2014 Posting
     
    2015 Posting
     
    One of the common details in both job postings is the fact that the Twins were looking for a developer who had experience doing front-end work (HTML, JavaScript), middle tier (.NET Framework, ASP.MVC), and the data layer (SQL Server). This implies a couple of things. The first is that the Twins are employing a standard three-tier architecture for their analytics.


    It also implies that they only have “full stack” developers, which means they are required to know and to be able to develop in all 3 of their architecture tiers. This is problematic because is you are required to be able to code in everything that usually means you are unable to specialize or gain really in-depth knowledge on any single tier. For the Twins to take the next step in analytics I think they need to be hiring specialists in each of these areas.
     
    Another thing I noticed is that the only data store they referred to is SQL Server. The reason that this is important is that the industry still values relational datamarts like SQL Server but they are also moving in the direction of unstructured Big Data repositories as well. Applications like Hadoop, HBASE, MongoDB, and many others allow unstructured data to be quickly stored and analyzed which allows for more experimentation by analysts when compared to a structured DB. I think the PITCH f/x and Trackman data has likely been analyzed enough but I think the next frontier is going into some less structured data. Putting medical records into a big data store and analyzing test results and notes to find patterns in identifying healthier players. Putting free text scouting reports into it and running natural language analytics on them using IBM Watson or some other AI service to identify key language or sentiments that indicate a player that is more likely to succeed. The addition of weather data and the analysis of its impact on specific players. I think there is a lot of room to grow here.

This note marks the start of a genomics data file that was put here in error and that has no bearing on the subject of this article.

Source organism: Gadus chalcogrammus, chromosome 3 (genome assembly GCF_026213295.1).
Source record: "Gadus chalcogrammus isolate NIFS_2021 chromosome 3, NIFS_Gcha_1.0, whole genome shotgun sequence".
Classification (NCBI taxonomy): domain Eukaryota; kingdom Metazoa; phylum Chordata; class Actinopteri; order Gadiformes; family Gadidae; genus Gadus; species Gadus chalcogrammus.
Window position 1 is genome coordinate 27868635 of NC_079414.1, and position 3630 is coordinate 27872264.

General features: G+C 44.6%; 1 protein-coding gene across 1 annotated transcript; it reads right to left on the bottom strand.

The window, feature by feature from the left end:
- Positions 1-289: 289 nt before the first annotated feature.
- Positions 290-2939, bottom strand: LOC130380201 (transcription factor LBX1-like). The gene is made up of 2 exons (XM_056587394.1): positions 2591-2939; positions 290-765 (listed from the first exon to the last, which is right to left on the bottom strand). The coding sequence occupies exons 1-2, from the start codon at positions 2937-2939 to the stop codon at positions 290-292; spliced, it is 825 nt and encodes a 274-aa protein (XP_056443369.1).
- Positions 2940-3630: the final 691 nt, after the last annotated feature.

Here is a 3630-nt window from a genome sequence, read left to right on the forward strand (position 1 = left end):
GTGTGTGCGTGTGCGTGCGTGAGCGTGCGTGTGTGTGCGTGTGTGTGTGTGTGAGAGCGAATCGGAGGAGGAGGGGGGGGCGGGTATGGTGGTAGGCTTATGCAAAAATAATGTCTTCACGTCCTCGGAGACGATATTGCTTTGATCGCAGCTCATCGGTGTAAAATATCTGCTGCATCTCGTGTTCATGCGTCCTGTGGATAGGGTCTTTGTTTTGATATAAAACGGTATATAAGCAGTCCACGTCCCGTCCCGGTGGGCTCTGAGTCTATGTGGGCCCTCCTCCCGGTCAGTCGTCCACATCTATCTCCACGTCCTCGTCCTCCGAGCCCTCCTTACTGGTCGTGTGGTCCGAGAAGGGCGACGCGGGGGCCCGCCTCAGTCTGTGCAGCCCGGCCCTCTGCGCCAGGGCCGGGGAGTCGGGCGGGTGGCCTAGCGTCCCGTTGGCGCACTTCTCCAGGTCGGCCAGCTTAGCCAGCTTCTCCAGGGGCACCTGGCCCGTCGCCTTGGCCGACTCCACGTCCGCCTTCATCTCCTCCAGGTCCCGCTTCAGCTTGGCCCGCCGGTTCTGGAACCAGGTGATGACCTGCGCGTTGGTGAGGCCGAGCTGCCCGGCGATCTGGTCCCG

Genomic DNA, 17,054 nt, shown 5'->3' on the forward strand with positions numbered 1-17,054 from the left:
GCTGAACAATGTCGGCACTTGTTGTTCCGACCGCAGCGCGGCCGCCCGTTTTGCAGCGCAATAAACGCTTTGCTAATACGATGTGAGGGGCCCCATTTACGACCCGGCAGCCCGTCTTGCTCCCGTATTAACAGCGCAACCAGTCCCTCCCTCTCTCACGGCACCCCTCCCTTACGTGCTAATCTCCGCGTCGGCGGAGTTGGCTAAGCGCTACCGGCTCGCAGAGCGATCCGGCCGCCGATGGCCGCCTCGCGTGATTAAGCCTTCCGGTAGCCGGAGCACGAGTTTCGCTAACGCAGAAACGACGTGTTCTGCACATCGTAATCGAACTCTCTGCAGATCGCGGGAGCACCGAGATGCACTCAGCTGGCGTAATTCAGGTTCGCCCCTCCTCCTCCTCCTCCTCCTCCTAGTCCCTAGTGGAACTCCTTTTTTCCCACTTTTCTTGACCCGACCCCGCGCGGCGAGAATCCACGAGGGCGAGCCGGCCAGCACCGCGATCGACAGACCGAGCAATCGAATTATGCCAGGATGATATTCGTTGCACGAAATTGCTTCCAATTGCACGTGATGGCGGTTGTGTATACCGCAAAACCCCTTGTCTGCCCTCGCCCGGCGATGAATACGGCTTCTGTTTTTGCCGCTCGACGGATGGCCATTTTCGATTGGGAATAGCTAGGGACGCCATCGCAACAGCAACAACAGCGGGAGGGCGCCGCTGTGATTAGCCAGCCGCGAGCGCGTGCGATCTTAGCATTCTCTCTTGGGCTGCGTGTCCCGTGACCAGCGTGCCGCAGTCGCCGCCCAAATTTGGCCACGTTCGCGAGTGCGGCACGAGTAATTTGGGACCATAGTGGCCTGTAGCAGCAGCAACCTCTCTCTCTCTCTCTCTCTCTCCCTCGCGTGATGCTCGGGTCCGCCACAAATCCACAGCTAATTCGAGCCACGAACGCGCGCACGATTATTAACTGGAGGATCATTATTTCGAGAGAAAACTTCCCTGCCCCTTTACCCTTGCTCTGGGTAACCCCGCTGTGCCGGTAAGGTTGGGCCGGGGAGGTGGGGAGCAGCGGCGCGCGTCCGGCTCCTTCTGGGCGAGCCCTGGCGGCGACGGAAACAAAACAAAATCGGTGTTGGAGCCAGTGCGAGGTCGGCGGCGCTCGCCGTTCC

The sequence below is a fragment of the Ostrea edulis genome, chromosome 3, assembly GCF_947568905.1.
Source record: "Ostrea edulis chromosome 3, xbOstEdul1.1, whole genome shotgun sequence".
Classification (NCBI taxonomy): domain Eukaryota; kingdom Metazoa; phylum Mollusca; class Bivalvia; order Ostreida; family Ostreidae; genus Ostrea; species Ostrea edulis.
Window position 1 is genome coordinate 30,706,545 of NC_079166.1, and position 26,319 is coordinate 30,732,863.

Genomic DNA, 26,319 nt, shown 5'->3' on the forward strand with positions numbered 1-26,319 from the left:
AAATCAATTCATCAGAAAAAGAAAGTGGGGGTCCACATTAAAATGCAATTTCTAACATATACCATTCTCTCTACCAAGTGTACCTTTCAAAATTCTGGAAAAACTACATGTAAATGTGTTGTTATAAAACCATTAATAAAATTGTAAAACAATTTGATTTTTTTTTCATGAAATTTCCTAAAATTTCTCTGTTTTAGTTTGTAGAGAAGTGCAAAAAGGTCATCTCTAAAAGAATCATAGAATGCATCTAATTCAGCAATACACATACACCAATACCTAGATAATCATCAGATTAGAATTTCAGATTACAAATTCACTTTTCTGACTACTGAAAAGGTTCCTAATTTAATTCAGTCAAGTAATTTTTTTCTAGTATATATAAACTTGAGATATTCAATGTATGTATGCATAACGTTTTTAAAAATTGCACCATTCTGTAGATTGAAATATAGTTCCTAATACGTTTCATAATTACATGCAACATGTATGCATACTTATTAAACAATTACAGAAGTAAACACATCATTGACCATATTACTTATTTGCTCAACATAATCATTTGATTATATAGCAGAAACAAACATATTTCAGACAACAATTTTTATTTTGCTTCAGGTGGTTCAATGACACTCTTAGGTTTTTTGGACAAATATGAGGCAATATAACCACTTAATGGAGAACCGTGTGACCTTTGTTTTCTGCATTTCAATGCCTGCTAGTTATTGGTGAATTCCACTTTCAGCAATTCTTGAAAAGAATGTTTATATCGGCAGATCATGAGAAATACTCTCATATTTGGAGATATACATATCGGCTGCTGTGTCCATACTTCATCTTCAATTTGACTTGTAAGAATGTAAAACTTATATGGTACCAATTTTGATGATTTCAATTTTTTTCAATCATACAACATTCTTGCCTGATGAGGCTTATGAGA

In short, I think it is likely this lack of specialization and not embracing the newer Big Data technologies led Thad Levine and Derek Falvey to go in a new direction this last fall with the analytics department. I wouldn’t be surprised if the hiring surge described in a recent article by Pat Reusse did not include hires to address these concerns. I am interested in your thoughts and feedback.
  3. Like
    jharaldson got a reaction from HuskerTwinsFan for a blog entry, Twins Analytics Infrastructure   
    This Twins have had a bit of a tortured history with analytics. In 2010 Rob Antony did an interview with TwinsDaily’s own Parker Hageman and revealed some interesting facts about the Twins and Sabermetrics. Antony stated this about their analytics department, “we're probably one of the last, if not the last, team to address it with a person dedicated solely to that.”. He went on further to fail to understand some fairly basic concepts about Sabermetrics. He thought FIP was “first strike in inning pitched” and was unable to guess about BABIP. He then revealed they had just hired their analytics guy and stated he would be “Gathering information and creating databases. This will be his first year. The guy that we brought in will start creating systems to build a foundation of our own that we can look at.” This is what I primarily want to get into as I have a background in IT.
     
    In corporate America one of the techniques we use to understand what our competition is doing is to analyze their job postings. Have they posted an unusually large amount of Sales positions? Are they looking at specific geographic locations that have a concentration of talent? Are they asking for specific or unusual technical skills? These are all things we can look at to try to get an idea of intent and structure. I applied this technique to the Twins and their development job postings and found some interesting things.
     
    2014 Posting
     
    2015 Posting
     
    One of the common details in both job postings is the fact that the Twins were looking for a developer who had experience doing front-end work (HTML, JavaScript), middle tier (.NET Framework, ASP.MVC), and the data layer (SQL Server). This implies a couple of things. The first is that the Twins are employing a standard three-tier architecture for their analytics.


    It also implies that they only have “full stack” developers, which means they are required to know and to be able to develop in all 3 of their architecture tiers. This is problematic because is you are required to be able to code in everything that usually means you are unable to specialize or gain really in-depth knowledge on any single tier. For the Twins to take the next step in analytics I think they need to be hiring specialists in each of these areas.